According to the Minnesota Department of Health (MDH), there have been nearly 600 people hospitalized across the state with influenza or influenza-like symptoms, and as of Friday there were four people who have died.
The flu is here, and it appears it has come in force.
According to the Minnesota Department of Health (MDH), there have been nearly 600 people hospitalized across the state with influenza or influenza-like symptoms, and as of Friday there were four people who have died. That is since this past October when the first cases of influenza were reported.
According to Julie Fiala, Redwood Area Hospital infection prevention coordinator, the area has seen a significant increase in people who have influenza and influenza-like illness. Those people are coming into the local hospital’s emergency room and are being admitted to the hospital. Fiala said the number of confirmed cases of influenza in the state, as reported by MDH, is higher now than it was during all of the 2011-12 flu season.
The cases of influenza arrived early this year, said Fiala, as they began showing up in October. Quite often, she added, the first cases are not detected until the end of November, with a peak some time in late January or into February.
According to Fiala, the strain of influenza being seen most often this season is H3N2, which she said tends to cause more severe illness than other strains.
She added more people end up hospitalized who have this flu strain.
Fiala surmised one of the reasons why the occurrences of influenza is more significant this year is fewer people got flu shots this year. A relatively mild flu season in 2011-12 may have led some to decide not to get the flu shot this time.
Although many have not yet gotten the flu shot this season, Fiala said there is still time to get it, adding the strains which are showing up are included in the vaccine being offered this season.
According to Fiala, it takes about two weeks for the vaccine to become effective, and she said the effectiveness is about 60 percent. That, she added, is certainly better than zero for those who do not get a shot.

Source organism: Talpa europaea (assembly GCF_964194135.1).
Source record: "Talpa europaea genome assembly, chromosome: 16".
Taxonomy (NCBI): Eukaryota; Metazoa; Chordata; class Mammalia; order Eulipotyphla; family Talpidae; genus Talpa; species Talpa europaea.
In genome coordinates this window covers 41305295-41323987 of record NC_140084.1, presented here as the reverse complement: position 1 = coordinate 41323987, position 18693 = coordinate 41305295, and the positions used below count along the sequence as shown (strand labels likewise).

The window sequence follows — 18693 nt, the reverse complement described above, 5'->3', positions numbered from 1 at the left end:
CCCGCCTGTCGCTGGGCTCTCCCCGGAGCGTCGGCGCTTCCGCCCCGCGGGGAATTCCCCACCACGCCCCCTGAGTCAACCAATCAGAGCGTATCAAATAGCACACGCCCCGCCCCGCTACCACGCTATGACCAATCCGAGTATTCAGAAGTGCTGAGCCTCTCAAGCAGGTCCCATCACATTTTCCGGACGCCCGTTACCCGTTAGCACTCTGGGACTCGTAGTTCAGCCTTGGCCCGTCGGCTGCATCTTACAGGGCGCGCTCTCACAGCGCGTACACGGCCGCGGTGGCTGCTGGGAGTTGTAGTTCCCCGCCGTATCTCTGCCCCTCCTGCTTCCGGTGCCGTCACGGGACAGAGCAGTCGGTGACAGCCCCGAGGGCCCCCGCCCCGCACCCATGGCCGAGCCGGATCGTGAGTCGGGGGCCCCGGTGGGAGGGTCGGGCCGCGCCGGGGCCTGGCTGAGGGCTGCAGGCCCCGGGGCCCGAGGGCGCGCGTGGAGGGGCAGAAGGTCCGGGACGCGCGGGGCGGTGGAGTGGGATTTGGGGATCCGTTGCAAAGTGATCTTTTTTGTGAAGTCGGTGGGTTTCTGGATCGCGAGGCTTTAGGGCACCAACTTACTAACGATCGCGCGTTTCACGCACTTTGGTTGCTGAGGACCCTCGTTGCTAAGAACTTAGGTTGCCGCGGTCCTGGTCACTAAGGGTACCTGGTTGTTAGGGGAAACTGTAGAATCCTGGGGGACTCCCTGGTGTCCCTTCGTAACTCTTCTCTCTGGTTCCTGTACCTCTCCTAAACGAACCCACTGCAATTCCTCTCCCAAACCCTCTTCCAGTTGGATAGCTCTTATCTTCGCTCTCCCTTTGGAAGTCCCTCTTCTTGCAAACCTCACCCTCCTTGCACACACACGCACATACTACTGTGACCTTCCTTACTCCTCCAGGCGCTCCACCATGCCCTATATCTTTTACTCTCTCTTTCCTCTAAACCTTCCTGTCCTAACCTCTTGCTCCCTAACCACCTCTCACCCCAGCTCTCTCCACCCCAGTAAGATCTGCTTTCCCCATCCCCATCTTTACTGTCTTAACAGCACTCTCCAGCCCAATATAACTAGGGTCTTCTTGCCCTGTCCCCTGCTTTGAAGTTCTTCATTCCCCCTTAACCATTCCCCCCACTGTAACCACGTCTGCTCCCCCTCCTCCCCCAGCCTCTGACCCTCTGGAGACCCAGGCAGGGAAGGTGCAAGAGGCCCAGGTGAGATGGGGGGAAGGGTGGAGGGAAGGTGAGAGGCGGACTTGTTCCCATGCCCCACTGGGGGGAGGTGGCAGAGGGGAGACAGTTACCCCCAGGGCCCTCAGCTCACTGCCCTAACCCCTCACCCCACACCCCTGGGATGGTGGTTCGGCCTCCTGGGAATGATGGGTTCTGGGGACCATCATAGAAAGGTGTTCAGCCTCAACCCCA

Fiala reminded the public the flu shot is not just a safeguard for those who get it but also for those around you, especially those who may be at risk for more sever illness should they get the flu.
When it comes to prevention measures, Fiala recommended several tips:
• Wash your hands – Do this regularly, and if you can’t get to soap and water use hand sanitizer gel.
• If you are sick, stay home. Don’t spread influenza by going to work, school or visiting others.
• Use common sense when it comes to avoiding the flu.
Fiala said influenza comes on fast with a high fever, cough, body aches and headache. She said people with influenza often say they feel as if they have been “hit by a truck.”
With multiple influenza patients being hospitalized and seen in the emergency room, as well as significant traffic through the hospital, hospital officials felt it made sense of limit visitors to the facility.
The idea, she added, is to reduce exposure to and spread of influenza amongst the patients, visitors and staff.
Fiala said the hospital encourages all of its staff to get a flu shot, and 90 percent of the staff do get one each year.
It is especially important, said Fiala, for young children, pregnant women, people with underlying health conditions and anyone who may have contact with these groups to get a flu shot. She added it is recommended and important for anyone six months of age or older to get the vaccine.
The World Health Organization, in conjunction with the Centers for Disease Control and the Food and Drug Admin-istration, decided this year’s vaccine should include H1N1, H3N2 and the B/Yamagata lineage of viruses in the vaccine.
According to MDH, this could be one of the worst flu seasons in many years. There were more than 120 people in Minnesota hospitalized during the last full week of December, and it does not appear that trend is going to change any time soon statewide.
More information on the flu, from prevention to symptoms, can be found online at the CDC Web site at www.cdc.gov or at the MDH Web site at www.flu.gov.